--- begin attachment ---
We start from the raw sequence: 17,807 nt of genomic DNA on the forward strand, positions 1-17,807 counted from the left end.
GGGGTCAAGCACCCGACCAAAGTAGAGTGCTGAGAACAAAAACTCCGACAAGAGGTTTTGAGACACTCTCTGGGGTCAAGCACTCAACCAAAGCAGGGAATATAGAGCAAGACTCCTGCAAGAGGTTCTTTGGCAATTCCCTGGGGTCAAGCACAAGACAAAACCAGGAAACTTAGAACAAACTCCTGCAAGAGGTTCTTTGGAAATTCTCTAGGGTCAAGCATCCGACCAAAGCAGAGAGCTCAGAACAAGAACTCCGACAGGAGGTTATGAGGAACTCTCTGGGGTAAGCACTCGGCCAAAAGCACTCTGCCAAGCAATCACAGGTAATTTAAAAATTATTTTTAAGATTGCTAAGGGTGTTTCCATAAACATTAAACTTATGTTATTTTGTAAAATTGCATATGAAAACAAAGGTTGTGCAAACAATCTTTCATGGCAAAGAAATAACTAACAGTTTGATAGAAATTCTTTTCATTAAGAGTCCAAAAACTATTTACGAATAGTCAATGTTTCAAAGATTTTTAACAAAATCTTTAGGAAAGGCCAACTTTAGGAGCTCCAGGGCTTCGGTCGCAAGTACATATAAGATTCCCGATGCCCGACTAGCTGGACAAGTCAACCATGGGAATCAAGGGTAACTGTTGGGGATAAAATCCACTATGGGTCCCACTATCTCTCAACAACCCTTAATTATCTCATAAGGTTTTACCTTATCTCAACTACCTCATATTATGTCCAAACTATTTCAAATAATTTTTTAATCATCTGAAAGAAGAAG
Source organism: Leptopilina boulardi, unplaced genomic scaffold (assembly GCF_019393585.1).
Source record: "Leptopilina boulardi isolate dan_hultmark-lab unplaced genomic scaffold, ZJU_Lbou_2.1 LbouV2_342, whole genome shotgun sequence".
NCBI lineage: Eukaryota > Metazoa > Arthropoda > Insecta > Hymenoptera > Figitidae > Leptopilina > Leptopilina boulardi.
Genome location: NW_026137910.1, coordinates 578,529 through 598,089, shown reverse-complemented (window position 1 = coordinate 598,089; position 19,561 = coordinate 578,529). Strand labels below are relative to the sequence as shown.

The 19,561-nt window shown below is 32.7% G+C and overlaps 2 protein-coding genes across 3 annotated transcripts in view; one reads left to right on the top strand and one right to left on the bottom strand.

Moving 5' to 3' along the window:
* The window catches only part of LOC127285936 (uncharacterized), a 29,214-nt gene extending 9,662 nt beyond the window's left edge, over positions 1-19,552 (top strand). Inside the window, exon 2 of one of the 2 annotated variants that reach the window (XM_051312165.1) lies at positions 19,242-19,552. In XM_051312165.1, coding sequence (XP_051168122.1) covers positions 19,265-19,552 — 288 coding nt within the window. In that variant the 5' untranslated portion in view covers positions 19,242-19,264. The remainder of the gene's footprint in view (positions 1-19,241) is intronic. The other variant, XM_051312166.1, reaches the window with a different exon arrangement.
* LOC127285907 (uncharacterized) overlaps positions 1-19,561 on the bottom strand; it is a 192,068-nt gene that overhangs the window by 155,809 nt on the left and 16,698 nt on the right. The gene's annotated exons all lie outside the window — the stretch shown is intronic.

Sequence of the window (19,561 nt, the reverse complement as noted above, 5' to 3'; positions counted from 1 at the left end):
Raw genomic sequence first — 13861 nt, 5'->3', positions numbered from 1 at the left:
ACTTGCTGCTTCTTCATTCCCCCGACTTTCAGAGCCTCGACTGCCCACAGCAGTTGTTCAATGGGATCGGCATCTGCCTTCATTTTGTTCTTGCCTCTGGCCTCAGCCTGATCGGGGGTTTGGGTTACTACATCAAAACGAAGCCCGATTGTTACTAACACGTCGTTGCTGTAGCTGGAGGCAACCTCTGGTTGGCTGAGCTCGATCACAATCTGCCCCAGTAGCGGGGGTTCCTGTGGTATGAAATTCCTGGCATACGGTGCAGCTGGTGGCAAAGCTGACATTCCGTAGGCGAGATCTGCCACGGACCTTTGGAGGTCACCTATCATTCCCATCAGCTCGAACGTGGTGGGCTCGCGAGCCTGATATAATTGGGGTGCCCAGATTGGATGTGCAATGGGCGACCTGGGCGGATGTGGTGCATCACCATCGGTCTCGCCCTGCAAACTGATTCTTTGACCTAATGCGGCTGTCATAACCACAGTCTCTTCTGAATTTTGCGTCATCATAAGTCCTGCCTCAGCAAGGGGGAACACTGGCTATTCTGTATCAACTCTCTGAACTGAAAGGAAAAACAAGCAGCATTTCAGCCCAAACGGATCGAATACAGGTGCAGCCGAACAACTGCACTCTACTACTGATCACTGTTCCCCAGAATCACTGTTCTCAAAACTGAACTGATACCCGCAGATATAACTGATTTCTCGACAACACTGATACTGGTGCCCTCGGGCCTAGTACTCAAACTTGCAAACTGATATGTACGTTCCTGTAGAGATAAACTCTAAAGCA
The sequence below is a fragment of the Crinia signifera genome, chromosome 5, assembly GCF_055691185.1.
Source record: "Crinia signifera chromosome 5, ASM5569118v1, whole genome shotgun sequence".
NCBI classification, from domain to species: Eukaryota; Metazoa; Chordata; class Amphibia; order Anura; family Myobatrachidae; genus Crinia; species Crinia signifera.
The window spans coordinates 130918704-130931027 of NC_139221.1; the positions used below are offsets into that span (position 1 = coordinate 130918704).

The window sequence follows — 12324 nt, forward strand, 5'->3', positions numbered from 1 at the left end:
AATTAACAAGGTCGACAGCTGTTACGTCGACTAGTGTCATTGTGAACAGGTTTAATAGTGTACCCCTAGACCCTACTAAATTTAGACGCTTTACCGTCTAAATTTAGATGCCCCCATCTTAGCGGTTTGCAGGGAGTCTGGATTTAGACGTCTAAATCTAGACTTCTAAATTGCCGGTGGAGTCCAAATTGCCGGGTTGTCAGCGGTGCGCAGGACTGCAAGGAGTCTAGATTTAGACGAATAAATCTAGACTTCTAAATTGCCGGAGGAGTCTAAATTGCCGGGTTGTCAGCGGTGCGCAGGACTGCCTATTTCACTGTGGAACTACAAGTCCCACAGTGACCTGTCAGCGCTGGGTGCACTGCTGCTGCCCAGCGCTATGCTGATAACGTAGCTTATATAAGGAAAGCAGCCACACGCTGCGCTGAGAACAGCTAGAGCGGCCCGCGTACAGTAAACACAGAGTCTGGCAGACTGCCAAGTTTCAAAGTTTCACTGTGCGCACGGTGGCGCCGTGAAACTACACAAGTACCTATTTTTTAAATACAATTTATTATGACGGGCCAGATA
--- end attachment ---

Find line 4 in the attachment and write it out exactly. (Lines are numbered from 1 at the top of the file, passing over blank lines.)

Source record: "Leptopilina boulardi isolate dan_hultmark-lab unplaced genomic scaffold, ZJU_Lbou_2.1 LbouV2_342, whole genome shotgun sequence".